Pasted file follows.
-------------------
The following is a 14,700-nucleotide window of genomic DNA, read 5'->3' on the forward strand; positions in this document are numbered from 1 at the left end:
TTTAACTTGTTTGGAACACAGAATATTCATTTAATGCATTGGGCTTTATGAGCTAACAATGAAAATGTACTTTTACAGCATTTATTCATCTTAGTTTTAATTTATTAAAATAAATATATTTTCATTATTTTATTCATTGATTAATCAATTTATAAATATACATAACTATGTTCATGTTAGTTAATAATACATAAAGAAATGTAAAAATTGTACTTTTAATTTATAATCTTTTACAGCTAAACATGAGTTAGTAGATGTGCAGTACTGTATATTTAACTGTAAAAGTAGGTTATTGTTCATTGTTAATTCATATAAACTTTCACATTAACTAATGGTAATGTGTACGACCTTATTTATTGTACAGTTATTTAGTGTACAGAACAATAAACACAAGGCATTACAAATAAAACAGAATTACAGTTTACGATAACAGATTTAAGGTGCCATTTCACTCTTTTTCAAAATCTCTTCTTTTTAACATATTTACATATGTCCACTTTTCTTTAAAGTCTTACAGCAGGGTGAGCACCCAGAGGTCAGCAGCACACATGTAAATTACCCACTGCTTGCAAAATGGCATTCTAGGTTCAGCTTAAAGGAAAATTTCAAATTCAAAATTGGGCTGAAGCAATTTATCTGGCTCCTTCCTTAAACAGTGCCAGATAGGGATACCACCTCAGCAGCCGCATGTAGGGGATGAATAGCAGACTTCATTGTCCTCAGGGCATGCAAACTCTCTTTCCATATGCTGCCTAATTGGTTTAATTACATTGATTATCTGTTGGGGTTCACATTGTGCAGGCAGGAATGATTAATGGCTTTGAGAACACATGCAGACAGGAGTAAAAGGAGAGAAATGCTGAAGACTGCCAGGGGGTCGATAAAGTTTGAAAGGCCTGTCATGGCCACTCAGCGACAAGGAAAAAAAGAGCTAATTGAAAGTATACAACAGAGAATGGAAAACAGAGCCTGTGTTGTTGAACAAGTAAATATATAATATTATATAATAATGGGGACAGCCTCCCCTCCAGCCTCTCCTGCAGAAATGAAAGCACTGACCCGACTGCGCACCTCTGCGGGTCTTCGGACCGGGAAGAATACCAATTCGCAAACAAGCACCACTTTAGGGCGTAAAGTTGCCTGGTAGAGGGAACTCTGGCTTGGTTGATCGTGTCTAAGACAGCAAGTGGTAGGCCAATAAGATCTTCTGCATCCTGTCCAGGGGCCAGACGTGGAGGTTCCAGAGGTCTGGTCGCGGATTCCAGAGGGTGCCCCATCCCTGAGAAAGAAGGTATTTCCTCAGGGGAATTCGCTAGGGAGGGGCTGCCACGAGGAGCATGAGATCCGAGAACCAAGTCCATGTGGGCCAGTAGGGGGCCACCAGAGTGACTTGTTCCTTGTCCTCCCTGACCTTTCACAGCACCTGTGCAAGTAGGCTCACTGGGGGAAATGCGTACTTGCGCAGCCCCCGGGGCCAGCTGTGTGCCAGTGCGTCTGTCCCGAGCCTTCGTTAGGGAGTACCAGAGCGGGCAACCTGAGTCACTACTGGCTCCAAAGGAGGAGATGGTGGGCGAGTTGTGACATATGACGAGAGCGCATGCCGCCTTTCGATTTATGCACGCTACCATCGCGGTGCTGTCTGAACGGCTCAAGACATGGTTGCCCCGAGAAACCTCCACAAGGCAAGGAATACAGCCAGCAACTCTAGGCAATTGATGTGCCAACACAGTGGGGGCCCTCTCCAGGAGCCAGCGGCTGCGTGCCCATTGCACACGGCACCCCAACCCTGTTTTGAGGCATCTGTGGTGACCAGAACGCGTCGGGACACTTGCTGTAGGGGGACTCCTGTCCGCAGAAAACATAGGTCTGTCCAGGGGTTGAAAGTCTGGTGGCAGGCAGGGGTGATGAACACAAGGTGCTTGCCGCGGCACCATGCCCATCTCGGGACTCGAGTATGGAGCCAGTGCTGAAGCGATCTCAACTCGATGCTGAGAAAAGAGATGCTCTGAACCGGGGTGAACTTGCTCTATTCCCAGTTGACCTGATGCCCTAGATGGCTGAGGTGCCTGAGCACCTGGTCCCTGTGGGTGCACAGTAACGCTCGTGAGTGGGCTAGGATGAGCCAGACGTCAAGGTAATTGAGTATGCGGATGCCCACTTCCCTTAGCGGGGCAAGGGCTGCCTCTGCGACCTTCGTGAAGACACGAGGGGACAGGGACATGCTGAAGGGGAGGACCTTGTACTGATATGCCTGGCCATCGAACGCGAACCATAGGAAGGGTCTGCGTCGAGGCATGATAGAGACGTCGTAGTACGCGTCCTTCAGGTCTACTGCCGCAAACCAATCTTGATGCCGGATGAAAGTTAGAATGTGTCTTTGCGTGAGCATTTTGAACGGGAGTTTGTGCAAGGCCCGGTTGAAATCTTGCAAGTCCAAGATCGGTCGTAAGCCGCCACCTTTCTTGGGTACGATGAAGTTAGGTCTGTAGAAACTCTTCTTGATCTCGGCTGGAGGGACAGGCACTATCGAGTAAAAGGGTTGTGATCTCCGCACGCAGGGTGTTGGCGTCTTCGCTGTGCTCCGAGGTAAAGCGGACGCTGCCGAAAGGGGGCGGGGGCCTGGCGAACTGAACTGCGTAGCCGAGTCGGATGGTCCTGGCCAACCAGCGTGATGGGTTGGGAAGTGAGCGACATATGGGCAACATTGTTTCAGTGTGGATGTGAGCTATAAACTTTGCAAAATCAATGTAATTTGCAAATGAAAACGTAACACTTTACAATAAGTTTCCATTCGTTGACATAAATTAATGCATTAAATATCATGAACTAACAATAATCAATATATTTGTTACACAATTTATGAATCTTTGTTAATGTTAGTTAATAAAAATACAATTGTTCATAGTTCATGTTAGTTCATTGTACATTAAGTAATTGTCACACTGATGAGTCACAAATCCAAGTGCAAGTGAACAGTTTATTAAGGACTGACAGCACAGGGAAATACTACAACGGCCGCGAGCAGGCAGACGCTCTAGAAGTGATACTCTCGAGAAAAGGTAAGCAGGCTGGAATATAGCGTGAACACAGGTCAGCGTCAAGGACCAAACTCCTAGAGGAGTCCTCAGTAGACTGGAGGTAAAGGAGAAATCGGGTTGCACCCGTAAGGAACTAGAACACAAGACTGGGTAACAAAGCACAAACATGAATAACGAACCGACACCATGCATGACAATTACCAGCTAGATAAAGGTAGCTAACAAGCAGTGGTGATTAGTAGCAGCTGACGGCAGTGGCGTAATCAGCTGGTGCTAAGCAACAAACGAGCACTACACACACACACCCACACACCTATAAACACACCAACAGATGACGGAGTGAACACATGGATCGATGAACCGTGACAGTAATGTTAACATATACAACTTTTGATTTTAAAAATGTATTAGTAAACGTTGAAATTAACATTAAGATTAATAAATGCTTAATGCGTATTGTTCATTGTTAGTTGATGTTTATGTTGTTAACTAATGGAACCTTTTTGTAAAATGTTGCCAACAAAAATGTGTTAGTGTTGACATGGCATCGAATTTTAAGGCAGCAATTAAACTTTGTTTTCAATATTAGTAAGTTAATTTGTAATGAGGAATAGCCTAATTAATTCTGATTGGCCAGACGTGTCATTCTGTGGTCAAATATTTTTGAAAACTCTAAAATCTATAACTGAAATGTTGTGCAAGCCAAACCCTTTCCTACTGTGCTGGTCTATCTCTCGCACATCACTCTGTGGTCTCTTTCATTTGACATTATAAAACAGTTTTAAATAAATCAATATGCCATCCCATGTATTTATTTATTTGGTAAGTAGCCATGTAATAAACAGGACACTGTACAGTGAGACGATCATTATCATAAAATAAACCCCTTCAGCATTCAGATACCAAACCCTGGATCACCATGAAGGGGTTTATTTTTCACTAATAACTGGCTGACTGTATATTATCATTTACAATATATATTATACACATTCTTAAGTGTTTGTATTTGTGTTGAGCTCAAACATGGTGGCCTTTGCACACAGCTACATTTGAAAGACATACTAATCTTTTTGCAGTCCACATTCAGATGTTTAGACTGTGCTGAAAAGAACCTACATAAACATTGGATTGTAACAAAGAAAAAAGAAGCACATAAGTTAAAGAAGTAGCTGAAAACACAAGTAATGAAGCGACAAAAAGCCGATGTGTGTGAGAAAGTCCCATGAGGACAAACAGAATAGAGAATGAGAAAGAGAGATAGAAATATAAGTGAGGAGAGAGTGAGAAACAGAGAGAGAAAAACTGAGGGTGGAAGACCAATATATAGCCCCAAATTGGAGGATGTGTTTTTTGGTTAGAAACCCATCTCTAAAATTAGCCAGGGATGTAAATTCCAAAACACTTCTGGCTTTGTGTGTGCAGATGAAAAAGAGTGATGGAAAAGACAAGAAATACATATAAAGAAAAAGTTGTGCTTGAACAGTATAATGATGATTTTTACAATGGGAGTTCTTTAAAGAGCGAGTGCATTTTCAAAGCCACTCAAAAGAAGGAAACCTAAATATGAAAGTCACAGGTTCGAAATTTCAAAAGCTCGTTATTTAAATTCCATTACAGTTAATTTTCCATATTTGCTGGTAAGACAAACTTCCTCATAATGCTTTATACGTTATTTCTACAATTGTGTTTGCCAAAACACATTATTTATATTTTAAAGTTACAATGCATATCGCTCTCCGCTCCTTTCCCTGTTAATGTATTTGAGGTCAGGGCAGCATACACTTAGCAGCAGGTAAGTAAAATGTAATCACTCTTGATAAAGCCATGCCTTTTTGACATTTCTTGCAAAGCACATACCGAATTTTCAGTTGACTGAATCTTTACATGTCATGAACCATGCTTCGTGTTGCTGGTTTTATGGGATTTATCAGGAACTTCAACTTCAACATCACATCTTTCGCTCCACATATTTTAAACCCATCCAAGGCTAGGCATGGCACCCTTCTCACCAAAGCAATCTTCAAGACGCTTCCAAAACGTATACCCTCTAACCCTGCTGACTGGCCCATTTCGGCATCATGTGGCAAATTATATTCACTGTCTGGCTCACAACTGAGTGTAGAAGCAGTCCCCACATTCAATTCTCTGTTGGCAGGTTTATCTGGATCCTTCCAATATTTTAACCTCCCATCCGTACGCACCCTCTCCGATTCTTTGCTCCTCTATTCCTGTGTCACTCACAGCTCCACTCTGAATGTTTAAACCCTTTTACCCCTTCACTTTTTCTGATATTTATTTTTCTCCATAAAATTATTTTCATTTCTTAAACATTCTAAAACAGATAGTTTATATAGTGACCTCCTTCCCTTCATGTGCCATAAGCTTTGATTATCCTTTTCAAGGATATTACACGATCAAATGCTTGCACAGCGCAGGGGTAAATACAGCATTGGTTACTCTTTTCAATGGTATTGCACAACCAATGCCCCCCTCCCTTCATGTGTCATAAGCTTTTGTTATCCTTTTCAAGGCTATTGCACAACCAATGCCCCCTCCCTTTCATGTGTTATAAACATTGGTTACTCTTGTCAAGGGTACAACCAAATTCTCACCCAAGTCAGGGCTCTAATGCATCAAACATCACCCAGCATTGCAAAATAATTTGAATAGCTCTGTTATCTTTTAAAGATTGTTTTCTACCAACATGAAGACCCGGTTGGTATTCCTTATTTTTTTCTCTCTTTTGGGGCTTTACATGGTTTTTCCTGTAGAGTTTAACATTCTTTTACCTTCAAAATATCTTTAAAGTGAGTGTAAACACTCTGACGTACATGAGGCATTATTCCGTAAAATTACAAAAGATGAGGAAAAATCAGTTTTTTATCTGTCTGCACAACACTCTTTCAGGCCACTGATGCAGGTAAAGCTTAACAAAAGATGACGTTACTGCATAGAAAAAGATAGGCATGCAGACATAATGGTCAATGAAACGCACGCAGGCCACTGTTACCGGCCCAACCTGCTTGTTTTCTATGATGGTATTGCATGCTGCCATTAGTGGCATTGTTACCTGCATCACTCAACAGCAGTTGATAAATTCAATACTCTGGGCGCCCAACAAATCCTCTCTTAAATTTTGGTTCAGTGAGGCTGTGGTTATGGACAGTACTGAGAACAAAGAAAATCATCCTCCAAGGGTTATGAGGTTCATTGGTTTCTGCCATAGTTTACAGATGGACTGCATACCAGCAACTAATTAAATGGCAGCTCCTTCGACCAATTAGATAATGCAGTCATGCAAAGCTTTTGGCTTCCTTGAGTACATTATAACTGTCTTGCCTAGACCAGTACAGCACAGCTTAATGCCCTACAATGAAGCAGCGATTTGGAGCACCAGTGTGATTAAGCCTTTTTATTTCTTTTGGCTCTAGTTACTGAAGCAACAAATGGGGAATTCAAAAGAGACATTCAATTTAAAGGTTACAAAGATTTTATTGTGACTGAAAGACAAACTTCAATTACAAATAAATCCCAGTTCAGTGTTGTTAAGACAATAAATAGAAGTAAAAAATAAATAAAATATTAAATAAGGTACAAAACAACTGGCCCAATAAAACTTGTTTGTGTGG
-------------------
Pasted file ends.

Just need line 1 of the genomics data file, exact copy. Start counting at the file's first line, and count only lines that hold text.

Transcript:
The following is a 14,700-nucleotide window of genomic DNA, read 5'->3' on the forward strand; positions in this document are numbered from 1 at the left end: